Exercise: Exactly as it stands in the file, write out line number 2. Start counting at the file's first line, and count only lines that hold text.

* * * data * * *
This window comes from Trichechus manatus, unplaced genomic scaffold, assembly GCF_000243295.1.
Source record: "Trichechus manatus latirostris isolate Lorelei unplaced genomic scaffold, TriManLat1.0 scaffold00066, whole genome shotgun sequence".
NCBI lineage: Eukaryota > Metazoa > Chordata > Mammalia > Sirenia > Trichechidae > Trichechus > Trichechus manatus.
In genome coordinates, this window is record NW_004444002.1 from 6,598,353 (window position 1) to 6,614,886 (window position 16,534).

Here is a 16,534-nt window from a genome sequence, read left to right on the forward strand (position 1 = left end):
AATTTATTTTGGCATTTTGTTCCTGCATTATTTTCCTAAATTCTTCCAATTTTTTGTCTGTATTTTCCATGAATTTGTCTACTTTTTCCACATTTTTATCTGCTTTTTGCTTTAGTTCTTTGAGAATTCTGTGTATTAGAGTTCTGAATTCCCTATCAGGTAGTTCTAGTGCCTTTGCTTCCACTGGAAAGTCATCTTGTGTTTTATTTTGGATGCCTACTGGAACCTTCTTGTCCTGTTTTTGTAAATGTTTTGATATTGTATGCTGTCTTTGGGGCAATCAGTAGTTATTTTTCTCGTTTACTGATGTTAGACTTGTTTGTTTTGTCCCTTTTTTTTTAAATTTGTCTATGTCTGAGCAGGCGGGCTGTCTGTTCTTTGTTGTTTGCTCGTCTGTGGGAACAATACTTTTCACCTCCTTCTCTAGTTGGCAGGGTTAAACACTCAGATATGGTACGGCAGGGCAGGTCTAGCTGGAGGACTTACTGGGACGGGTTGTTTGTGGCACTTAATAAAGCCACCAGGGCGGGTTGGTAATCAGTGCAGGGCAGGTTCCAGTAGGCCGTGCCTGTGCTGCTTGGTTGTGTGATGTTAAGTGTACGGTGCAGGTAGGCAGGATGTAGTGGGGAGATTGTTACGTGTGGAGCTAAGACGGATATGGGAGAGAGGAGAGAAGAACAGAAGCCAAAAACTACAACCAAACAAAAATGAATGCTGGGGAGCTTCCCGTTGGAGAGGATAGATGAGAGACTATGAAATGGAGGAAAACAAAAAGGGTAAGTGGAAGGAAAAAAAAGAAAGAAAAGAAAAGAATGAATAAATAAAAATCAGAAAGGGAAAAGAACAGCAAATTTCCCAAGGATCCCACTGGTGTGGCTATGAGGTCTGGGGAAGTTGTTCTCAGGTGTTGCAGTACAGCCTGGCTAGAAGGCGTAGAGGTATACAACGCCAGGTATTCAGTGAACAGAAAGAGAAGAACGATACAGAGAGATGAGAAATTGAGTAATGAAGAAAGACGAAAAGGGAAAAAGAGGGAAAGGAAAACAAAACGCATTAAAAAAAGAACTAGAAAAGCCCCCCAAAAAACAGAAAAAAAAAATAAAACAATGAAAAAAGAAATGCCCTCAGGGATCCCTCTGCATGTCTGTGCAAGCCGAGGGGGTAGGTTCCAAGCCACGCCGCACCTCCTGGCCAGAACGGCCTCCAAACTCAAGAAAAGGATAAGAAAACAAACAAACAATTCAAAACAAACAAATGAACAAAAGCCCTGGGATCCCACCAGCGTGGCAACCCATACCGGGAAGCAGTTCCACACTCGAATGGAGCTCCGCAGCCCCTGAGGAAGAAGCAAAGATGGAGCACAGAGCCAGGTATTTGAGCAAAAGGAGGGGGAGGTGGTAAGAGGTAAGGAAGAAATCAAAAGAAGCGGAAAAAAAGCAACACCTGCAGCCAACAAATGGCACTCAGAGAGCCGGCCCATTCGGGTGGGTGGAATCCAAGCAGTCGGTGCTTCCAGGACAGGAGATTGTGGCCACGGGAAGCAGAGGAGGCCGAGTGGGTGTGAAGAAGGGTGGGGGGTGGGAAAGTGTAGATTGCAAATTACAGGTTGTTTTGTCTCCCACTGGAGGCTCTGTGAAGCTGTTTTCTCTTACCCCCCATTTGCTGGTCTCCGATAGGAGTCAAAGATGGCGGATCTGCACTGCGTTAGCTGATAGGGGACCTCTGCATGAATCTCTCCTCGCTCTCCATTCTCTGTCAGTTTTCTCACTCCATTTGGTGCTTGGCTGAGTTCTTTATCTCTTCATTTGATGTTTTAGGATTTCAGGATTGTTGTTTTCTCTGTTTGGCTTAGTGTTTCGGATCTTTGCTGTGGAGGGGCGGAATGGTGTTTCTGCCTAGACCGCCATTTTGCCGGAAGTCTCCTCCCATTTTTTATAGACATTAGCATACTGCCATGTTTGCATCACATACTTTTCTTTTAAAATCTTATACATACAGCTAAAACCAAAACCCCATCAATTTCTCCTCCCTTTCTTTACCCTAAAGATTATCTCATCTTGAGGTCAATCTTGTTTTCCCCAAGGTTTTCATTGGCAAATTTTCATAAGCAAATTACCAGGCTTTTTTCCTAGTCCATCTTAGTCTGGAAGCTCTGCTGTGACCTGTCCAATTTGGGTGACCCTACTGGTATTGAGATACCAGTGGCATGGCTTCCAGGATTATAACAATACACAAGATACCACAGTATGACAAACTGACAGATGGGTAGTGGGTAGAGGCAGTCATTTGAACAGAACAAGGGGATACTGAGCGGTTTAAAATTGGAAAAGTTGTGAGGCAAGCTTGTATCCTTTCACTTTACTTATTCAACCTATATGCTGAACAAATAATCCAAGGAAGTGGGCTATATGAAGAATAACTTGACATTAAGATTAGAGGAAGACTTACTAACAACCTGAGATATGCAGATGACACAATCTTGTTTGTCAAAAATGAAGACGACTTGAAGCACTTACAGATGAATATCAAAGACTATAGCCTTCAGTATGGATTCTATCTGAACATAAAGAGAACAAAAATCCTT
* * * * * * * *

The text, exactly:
Source record: "Trichechus manatus latirostris isolate Lorelei unplaced genomic scaffold, TriManLat1.0 scaffold00066, whole genome shotgun sequence".